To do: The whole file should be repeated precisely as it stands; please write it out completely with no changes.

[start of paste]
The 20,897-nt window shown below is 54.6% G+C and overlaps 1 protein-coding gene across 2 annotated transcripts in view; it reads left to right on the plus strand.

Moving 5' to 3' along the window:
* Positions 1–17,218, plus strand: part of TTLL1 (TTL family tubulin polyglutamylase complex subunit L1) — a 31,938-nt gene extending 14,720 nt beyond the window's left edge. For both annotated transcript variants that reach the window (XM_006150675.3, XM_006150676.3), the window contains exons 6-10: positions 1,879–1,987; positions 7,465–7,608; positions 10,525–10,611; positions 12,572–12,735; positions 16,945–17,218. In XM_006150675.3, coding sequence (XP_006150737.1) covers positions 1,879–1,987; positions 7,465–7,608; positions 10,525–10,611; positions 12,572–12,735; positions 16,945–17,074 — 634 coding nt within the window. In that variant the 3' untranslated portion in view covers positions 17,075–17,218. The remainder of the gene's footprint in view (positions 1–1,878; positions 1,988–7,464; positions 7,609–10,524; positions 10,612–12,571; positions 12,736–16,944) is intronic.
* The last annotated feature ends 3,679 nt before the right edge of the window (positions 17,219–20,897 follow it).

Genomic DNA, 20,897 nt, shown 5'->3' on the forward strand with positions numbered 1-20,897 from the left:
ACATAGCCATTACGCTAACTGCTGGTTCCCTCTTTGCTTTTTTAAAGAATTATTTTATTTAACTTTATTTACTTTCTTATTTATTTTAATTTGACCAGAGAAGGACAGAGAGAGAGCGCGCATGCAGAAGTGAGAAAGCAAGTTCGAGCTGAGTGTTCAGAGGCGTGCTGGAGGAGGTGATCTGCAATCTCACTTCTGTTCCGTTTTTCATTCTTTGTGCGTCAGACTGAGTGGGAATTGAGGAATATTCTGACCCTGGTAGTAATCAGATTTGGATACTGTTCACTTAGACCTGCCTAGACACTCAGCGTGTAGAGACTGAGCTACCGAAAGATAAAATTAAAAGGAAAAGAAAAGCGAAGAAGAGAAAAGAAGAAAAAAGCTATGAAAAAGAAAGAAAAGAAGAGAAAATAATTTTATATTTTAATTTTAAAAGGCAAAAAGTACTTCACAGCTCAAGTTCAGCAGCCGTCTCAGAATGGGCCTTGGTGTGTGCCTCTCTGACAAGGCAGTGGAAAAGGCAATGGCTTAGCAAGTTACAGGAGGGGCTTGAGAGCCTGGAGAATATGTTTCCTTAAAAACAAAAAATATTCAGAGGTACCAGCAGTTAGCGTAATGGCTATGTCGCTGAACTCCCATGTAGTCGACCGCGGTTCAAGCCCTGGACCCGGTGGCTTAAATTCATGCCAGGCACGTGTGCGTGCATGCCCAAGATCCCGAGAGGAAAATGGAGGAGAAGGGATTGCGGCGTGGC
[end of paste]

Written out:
The 20,897-nt window shown below is 54.6% G+C and overlaps 1 protein-coding gene across 2 annotated transcripts in view; it reads left to right on the plus strand.

Moving 5' to 3' along the window:
* Positions 1–17,218, plus strand: part of TTLL1 (TTL family tubulin polyglutamylase complex subunit L1) — a 31,938-nt gene extending 14,720 nt beyond the window's left edge. For both annotated transcript variants that reach the window (XM_006150675.3, XM_006150676.3), the window contains exons 6-10: positions 1,879–1,987; positions 7,465–7,608; positions 10,525–10,611; positions 12,572–12,735; positions 16,945–17,218. In XM_006150675.3, coding sequence (XP_006150737.1) covers positions 1,879–1,987; positions 7,465–7,608; positions 10,525–10,611; positions 12,572–12,735; positions 16,945–17,074 — 634 coding nt within the window. In that variant the 3' untranslated portion in view covers positions 17,075–17,218. The remainder of the gene's footprint in view (positions 1–1,878; positions 1,988–7,464; positions 7,609–10,524; positions 10,612–12,571; positions 12,736–16,944) is intronic.
* The last annotated feature ends 3,679 nt before the right edge of the window (positions 17,219–20,897 follow it).

Genomic DNA, 20,897 nt, shown 5'->3' on the forward strand with positions numbered 1-20,897 from the left:
ACATAGCCATTACGCTAACTGCTGGTTCCCTCTTTGCTTTTTTAAAGAATTATTTTATTTAACTTTATTTACTTTCTTATTTATTTTAATTTGACCAGAGAAGGACAGAGAGAGAGCGCGCATGCAGAAGTGAGAAAGCAAGTTCGAGCTGAGTGTTCAGAGGCGTGCTGGAGGAGGTGATCTGCAATCTCACTTCTGTTCCGTTTTTCATTCTTTGTGCGTCAGACTGAGTGGGAATTGAGGAATATTCTGACCCTGGTAGTAATCAGATTTGGATACTGTTCACTTAGACCTGCCTAGACACTCAGCGTGTAGAGACTGAGCTACCGAAAGATAAAATTAAAAGGAAAAGAAAAGCGAAGAAGAGAAAAGAAGAAAAAAGCTATGAAAAAGAAAGAAAAGAAGAGAAAATAATTTTATATTTTAATTTTAAAAGGCAAAAAGTACTTCACAGCTCAAGTTCAGCAGCCGTCTCAGAATGGGCCTTGGTGTGTGCCTCTCTGACAAGGCAGTGGAAAAGGCAATGGCTTAGCAAGTTACAGGAGGGGCTTGAGAGCCTGGAGAATATGTTTCCTTAAAAACAAAAAATATTCAGAGGTACCAGCAGTTAGCGTAATGGCTATGTCGCTGAACTCCCATGTAGTCGACCGCGGTTCAAGCCCTGGACCCGGTGGCTTAAATTCATGCCAGGCACGTGTGCGTGCATGCCCAAGATCCCGAGAGGAAAATGGAGGAGAAGGGATTGCGGCGTGGC